Philip J Crowley, former military intelligence office and spokesman for Hillary Clinton's department of State simply won'y go quietly.
True to his code of ethics, he's standing tall by his condemnation of the treatment Bradley Manning is receiving in the navy's brig at Quantico, Va.
'It's stupid and counterproductive and ridiculous'; it is affecting the way the world sees the US, he continued.
'The world' does see what America's actions are: Abu Gharib, Guantanamo, Baghrum, and the use of secret prisons of US partners and allies. So although America has a short memory span, the world doesn't. Washington can tamper with its laws guaranteeing the rights of its citizens, but it cannot escape violating the Geneva Conventions and other international treaties, which has or refuses to sign.
Contrary to the cheering leading optimism of the Obama administration, the US is on the decline. Not only did his precedessor George Bush bring the world to complete economic collapse, but the very institutions the US most values are showing signs of extreme stress and malfunction, bordering on a meltdown.
The grasp of the levers of power--financial, political, and cultural--of Corporate America has the foul smell of 'fascism light'. Now, thanks to Corporate America's strawmen in office, private industry can take over the functions of government by the stroke of the pen. The fat cats soak up all the gravy and privileges and profits, whilst the little guy pays and pays through the nose.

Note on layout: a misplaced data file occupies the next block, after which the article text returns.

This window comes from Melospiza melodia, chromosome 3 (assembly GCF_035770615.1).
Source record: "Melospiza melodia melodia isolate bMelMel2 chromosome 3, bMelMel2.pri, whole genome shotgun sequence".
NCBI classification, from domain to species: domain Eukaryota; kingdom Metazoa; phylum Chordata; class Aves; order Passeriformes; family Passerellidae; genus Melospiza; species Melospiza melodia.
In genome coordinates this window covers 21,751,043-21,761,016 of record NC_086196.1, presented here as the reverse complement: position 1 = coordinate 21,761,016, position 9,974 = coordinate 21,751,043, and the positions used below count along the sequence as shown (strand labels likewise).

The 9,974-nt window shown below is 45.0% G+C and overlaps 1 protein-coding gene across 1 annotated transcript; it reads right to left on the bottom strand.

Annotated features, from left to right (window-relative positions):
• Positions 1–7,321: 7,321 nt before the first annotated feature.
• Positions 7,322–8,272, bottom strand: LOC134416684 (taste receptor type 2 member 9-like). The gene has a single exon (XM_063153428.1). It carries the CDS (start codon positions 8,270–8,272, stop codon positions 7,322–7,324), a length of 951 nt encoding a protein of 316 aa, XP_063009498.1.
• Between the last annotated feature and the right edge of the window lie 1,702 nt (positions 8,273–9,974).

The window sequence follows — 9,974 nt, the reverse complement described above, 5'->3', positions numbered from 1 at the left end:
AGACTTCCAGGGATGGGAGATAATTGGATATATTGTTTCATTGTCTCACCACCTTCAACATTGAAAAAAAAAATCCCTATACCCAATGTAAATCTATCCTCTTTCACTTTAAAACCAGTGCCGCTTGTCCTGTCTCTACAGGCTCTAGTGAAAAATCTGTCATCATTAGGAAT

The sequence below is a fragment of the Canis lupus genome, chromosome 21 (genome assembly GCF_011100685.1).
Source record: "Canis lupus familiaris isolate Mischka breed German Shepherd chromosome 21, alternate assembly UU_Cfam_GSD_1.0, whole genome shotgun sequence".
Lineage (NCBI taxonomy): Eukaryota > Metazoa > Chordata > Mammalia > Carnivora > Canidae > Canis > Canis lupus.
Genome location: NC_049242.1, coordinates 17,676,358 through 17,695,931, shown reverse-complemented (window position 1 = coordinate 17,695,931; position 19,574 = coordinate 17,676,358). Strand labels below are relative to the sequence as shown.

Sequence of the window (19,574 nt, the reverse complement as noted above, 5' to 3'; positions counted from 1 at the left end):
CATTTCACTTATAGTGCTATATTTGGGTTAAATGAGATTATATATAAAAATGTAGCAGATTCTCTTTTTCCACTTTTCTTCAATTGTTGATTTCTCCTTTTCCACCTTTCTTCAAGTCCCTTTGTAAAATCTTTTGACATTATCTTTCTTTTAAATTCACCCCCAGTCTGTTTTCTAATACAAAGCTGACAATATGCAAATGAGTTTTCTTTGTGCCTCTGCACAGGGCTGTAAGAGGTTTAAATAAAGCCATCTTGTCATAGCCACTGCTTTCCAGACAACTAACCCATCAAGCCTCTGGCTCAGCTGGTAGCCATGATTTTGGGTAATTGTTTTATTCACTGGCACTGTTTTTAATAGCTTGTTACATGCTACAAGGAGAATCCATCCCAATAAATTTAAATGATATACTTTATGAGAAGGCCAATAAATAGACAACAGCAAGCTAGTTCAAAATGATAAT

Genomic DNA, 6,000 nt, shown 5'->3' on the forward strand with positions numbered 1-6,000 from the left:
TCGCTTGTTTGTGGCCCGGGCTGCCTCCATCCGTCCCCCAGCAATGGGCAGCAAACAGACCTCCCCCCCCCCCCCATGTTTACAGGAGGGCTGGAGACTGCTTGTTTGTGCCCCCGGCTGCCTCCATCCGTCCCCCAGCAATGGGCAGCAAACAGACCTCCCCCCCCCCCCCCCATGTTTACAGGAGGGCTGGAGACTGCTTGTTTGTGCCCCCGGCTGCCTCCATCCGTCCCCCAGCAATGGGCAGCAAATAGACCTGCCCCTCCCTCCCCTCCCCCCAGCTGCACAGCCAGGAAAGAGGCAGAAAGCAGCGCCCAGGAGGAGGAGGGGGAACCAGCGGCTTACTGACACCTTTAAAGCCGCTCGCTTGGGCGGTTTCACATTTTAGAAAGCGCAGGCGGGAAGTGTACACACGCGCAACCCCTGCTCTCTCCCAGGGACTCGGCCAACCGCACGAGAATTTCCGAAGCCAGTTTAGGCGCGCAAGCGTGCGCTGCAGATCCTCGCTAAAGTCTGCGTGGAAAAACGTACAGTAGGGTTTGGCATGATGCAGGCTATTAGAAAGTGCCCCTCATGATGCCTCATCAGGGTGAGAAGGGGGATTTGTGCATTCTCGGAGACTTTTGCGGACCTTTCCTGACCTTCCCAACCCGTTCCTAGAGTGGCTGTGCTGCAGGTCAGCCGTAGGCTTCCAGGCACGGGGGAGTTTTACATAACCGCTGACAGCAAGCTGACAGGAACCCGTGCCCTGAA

Yes, the world knows of what's going on in the US.
The outrageous treatment of Bradley Manning is symptomatic of the totalitarian penchant of American democracy. 'Totalitarian democracy' is a term coined by Israeli historian J. L. Talmon to refer to a system of government in which lawfully elected representatives maintain the integrity of a nation state whose citizens, while granted the right to vote, have little or no participation in the decision-making process of the government. [Source: wordiq.com]
Crowley's from the old school and has a strong sense of values and of himself. He may--from the standpoint of Hillary Clinton and Robert Gates and Barack Obama--spoken out of turn at a public forum at an elite American university, but he only said aloud what many others are whispering, out of fear for their livelihood, in the corridors of power.
He may think Manning guilty as sin, but that's a matter for the courts. But, he spoke of Manning's right to humane treatment and respect for his person.